When Spider-Man first appeared in 1962, he immediately became a symbol for young outsiders around the world. Peter Parker was brilliant but socially awkward, and he loved his Aunt May and Uncle Ben and his hometown: Queens, NY. Most importantly, he was still figuring out his place in the world, unlike many of his fellow heroes.
Hannah Blumenreich, a comic creator in Minneapolis, amassed a large fandom by capturing this original Peter Parker lightning in a bottle, in her Spidey fanzine. Marvel snapped Blumenreich up for Amazing Spider-Man #25, so her infectious version of Spidey is about to be canon. Who exactly is her Spidey? “He’s sort of a snarky nerd,” Blumenreich tells Inverse, “but he also cares very deeply for everyone around him.”
Blumenreich’s fanzine, available on her website and her Gumroad account, is a love letter to a character whose attitude she says she greatly admires. Her art style, inspired heavily by the “expression” of Brad Bird’s Iron Giant and Family Dog, is perfect for the project.
“I’ve been drawing since I could hold a pencil — that kind of thing,” Blumenreich tells Inverse. “And I’ve been writing for super long as well. “Eventually I figured out comics could make use of both those things.” She received her undergraduate degree in Comic Art from the Minneapolis College of Art and Design.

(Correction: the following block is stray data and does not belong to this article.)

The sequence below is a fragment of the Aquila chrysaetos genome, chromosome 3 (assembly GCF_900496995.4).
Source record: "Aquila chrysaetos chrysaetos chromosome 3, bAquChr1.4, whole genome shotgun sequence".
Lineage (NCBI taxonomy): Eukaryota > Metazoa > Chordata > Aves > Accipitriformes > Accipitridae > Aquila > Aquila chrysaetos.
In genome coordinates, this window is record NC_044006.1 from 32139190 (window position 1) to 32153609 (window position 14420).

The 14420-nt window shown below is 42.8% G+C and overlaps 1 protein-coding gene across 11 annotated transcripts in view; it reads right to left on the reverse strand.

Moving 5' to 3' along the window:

The Peter Parker Blumenreich presents in her fanzine has no idea how to interact with girls, and he listens to “The Ballad of Bilbo Baggins” as he swings above the streets. In one vignette, he escorts a young woman all the way back to her house, talking her ear off with inane chatter the whole time before actually fighting the creeps who had been giving her trouble. In another scene, he’s eager to accept an invitation to play basketball, but admits that he’s “not actually that great at sports” while twiddling his fingers.
“He’s got a lot of tragic stuff in his background, and he’s got this really extraordinary situation thrown at him that he isn’t prepared for in any way and he sort of has to deal with that,” Blumenreich says. “Taking into account all this tragic stuff and also spider powers, he has this ability to use one situation to cope with another, and I think that’s really interesting.”
But, much like in the canonized Spider-Man comics by Marvel, things aren’t always perfect. One of Blumenreich’s longer pieces shows Peter with Aunt May and Uncle Ben, and the tragedy of Ben’s death. It’s Peter that makes May laugh again for the first time after losing her husband.
“I tend to not read a whole bunch of Spider-Man comics,” she says. The idea of Spider-Man appeals more to her than what’s currently on the pages. This apathy lends to her stories about Peter feeling wholly original — she’s not sourcing directly from anything within the character’s 54 years on the page.
Blumenreich’s debut in Marvel comics, the giant blowout issue Amazing Spider-Man #25, will be available for purchase in March 2017.